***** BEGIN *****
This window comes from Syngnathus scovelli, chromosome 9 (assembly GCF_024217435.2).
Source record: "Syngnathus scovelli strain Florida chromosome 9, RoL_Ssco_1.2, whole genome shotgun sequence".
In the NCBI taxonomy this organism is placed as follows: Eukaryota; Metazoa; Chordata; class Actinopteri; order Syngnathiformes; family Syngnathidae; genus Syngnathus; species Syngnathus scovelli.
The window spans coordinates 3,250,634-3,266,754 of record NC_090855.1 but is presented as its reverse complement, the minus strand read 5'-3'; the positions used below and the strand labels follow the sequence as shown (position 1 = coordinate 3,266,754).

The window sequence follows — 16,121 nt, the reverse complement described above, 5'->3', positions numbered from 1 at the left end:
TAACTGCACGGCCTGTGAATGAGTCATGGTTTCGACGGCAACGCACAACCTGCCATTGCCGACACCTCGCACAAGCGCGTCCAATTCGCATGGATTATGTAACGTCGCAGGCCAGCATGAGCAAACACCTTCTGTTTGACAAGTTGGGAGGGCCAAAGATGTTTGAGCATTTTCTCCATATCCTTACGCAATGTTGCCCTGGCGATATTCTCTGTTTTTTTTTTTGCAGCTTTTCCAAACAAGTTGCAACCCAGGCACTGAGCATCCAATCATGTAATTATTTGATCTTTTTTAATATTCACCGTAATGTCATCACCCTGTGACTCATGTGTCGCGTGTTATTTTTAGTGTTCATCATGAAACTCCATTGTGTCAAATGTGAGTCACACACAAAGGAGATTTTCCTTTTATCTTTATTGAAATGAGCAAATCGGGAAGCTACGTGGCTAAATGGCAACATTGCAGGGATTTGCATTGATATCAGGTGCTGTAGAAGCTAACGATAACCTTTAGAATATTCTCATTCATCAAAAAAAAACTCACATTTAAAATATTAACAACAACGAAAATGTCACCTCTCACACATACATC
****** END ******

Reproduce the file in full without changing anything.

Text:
This window comes from Syngnathus scovelli, chromosome 9 (assembly GCF_024217435.2).
Source record: "Syngnathus scovelli strain Florida chromosome 9, RoL_Ssco_1.2, whole genome shotgun sequence".
In the NCBI taxonomy this organism is placed as follows: Eukaryota; Metazoa; Chordata; class Actinopteri; order Syngnathiformes; family Syngnathidae; genus Syngnathus; species Syngnathus scovelli.
The window spans coordinates 3,250,634-3,266,754 of record NC_090855.1 but is presented as its reverse complement, the minus strand read 5'-3'; the positions used below and the strand labels follow the sequence as shown (position 1 = coordinate 3,266,754).

The window sequence follows — 16,121 nt, the reverse complement described above, 5'->3', positions numbered from 1 at the left end:
TAACTGCACGGCCTGTGAATGAGTCATGGTTTCGACGGCAACGCACAACCTGCCATTGCCGACACCTCGCACAAGCGCGTCCAATTCGCATGGATTATGTAACGTCGCAGGCCAGCATGAGCAAACACCTTCTGTTTGACAAGTTGGGAGGGCCAAAGATGTTTGAGCATTTTCTCCATATCCTTACGCAATGTTGCCCTGGCGATATTCTCTGTTTTTTTTTTTGCAGCTTTTCCAAACAAGTTGCAACCCAGGCACTGAGCATCCAATCATGTAATTATTTGATCTTTTTTAATATTCACCGTAATGTCATCACCCTGTGACTCATGTGTCGCGTGTTATTTTTAGTGTTCATCATGAAACTCCATTGTGTCAAATGTGAGTCACACACAAAGGAGATTTTCCTTTTATCTTTATTGAAATGAGCAAATCGGGAAGCTACGTGGCTAAATGGCAACATTGCAGGGATTTGCATTGATATCAGGTGCTGTAGAAGCTAACGATAACCTTTAGAATATTCTCATTCATCAAAAAAAAACTCACATTTAAAATATTAACAACAACGAAAATGTCACCTCTCACACATACATC